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Wednesday, April 17, 2024

Companies need to undergo a shift in cyber culture

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Did you read about the recent large data breach? It happened at T-Mobile in the US. The cell phone carrier said the stolen data included first and last names, birth dates, SSS numbers and driver’s license information from 40 million current and potential customers.

This is not a single case and data breaches happen more and more by vicious cybercriminals. Companies everywhere will need to undergo a shift in cyber culture, engaging data engineers and network security professionals in the search for vulnerabilities.

When companies think about cyber-security training, they often focus on employees outside technology. This makes sense because data breaches often happen at the operational level. This is the reason why we are training people at the operational level so they could understand the responsibility they carry in working with data. They are at the frontline of cyber-security risk without the appropriate training.

But we need to train the data engineers and network security professionals also. Who knows about engineering systems? The engineers. Who has been excluded from the world of cyber security? The engineers. Cyber-security skills are the next natural step for a career in engineering as companies rely on engineers to operate secure systems.

Engineers and network security professionals have to look for anomalies in the network or in processes. Issues within processes are often absent from network irregularities.

Engineers may be fundamental to a given business, but inclusion in cyber security is part of a greater cultural movement. The penultimate test of a cyber-ready company culture is one where employees think differently—business continuity is not the sole indicator of a secure network. This is where training comes into play.

When overhauling a culture of cyber security in an organization—or lack of a culture—we recommend revisiting the basics. Companies should be able to answer:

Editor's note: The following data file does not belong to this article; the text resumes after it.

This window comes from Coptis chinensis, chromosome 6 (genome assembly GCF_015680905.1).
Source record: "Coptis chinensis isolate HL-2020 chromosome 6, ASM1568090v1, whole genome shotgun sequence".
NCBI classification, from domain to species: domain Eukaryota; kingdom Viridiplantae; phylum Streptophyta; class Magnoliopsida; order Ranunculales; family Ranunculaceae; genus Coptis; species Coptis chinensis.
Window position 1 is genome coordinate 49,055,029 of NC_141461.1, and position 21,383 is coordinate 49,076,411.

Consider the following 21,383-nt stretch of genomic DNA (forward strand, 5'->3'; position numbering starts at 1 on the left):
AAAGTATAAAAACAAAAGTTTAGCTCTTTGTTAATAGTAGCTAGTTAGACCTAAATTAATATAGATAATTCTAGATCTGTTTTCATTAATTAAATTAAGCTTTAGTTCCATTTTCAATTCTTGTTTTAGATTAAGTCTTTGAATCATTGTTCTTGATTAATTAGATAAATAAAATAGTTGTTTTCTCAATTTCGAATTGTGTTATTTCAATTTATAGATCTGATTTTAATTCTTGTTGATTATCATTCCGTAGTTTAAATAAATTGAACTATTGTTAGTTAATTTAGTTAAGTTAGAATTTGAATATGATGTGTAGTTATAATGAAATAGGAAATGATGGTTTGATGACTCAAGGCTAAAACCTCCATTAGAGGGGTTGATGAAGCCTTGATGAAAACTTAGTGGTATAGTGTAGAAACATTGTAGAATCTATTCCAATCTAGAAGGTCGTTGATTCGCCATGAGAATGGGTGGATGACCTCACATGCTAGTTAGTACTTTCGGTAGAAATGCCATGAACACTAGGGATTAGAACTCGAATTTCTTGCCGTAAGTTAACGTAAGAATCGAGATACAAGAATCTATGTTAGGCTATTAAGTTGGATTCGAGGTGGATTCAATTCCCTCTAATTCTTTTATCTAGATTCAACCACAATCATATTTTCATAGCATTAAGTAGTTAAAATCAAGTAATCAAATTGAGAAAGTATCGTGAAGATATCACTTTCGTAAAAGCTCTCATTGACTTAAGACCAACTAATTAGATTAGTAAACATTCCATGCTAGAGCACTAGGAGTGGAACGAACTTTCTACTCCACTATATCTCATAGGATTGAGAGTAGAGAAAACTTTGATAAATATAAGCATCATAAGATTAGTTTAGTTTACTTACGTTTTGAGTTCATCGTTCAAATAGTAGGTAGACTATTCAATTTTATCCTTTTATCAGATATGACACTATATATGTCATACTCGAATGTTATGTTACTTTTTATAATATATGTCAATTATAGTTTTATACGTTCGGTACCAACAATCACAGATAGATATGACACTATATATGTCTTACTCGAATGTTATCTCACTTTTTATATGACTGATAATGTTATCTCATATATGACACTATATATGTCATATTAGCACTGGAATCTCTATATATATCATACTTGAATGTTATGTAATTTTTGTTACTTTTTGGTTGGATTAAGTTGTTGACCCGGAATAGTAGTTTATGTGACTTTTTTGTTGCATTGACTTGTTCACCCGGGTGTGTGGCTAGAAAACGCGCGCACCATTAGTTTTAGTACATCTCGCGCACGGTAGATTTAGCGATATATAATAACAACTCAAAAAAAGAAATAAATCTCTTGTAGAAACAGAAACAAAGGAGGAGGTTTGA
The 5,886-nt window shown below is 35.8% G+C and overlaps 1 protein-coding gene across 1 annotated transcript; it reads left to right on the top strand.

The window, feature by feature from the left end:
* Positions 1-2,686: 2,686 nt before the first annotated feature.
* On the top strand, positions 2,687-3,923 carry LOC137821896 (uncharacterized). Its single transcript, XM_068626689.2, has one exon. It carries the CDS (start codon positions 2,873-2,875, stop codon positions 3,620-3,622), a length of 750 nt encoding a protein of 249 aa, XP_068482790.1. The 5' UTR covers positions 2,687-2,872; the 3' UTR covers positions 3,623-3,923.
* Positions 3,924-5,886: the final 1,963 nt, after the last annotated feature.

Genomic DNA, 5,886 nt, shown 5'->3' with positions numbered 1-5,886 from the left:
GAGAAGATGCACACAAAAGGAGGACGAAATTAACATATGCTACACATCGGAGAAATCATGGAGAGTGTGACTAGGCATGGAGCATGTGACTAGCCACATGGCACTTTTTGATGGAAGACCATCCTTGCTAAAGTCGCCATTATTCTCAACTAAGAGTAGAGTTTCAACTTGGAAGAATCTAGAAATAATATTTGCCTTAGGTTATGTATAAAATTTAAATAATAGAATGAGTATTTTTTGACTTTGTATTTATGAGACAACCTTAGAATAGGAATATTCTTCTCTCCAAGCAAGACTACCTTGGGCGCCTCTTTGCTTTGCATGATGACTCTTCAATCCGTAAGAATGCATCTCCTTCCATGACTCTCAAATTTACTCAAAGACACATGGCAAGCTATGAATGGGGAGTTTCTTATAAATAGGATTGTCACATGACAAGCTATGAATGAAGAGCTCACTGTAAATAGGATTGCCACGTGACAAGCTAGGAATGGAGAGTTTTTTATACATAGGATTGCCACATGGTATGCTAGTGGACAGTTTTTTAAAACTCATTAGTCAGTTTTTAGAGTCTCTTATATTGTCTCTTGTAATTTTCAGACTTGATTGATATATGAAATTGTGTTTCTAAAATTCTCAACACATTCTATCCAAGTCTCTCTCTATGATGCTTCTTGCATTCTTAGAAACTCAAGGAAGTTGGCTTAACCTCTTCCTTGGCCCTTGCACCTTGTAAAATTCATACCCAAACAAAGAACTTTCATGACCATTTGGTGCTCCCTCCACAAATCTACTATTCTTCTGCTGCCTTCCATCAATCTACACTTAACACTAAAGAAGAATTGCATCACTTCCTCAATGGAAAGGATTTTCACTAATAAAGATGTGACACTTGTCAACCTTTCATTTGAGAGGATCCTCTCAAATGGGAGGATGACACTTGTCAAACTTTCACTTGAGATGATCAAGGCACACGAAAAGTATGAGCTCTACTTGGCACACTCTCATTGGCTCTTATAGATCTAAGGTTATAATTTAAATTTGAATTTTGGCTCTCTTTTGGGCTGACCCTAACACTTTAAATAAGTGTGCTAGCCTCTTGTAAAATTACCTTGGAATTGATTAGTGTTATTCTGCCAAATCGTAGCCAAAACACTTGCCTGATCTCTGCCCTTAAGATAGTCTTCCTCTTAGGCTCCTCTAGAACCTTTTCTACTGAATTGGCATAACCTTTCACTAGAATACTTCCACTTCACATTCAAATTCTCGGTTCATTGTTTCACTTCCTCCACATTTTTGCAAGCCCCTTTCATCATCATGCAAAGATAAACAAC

How effective is our training? Are employees well-versed in security?

Do we consider and implement security throughout our design process? Is security a component of maintenance measures?

Are vendors asked to add security to their offering? Are our partners best of breed?

Security has a role to play when it becomes tempting to connect and monitor everything in an environment. Instead of reacting to monitoring and concluding something is broken, engineers should instinctively ask “have we seen an increase in the data? Is it giving some peaks and some spikes that we haven’t seen before?” Or unusual information consumption.

By combining the expertise and observations between engineers, security professionals and people in operations, companies have an entirely new dataset to review for abnormalities or vulnerabilities that threaten the business as a whole.

If you don’t have the ability to know whether incidents were cyber related or not, training and everything else is going to be so important.

If you need assistance in the shift in cyber culture to avoid data breaches, let me know; we have access to experts; contact me at [email protected]

Read full article on BusinessMirror

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